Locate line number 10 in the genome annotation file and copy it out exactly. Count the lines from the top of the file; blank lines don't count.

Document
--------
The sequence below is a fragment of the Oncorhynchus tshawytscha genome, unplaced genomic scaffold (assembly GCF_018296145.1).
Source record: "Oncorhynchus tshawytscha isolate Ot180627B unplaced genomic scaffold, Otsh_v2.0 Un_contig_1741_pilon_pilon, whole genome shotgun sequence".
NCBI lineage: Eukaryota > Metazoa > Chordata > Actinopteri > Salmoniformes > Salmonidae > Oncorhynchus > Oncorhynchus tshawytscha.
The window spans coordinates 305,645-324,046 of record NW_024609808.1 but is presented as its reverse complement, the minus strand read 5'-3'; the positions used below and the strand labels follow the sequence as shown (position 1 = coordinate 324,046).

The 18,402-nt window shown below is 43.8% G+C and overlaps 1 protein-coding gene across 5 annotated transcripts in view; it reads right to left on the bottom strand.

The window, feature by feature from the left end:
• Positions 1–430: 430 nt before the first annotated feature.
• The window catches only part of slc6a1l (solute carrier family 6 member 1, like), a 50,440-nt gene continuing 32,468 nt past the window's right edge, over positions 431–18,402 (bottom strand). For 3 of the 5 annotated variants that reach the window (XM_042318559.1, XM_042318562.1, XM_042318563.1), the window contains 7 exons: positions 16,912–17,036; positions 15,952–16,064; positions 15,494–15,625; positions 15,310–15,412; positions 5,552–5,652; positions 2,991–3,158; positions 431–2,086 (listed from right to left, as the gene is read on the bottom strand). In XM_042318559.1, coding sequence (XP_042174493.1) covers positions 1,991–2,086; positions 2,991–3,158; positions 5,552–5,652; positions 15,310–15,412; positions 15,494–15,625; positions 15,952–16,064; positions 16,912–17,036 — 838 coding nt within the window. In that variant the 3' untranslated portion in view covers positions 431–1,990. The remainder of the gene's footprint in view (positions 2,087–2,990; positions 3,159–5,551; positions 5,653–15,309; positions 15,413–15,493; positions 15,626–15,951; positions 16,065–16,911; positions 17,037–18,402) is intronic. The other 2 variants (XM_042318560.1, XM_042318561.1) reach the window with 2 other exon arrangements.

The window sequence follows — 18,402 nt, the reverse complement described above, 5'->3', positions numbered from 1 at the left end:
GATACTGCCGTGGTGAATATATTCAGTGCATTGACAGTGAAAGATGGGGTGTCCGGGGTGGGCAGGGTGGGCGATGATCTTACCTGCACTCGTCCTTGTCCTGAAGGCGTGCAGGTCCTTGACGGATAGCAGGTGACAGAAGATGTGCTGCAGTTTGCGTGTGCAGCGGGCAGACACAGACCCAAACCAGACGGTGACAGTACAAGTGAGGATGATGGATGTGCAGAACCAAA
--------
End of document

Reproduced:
GATACTGCCGTGGTGAATATATTCAGTGCATTGACAGTGAAAGATGGGGTGTCCGGGGTGGGCAGGGTGGGCGATGATCTTACCTGCACTCGTCCTTGTCCTGAAGGCGTGCAGGTCCTTGACGGATAGCAGGTGACAGAAGATGTGCTGCAGTTTGCGTGTGCAGCGGGCAGACACAGACCCAAACCAGACGGTGACAGTACAAGTGAGGATGATGGATGTGCAGAACCAAA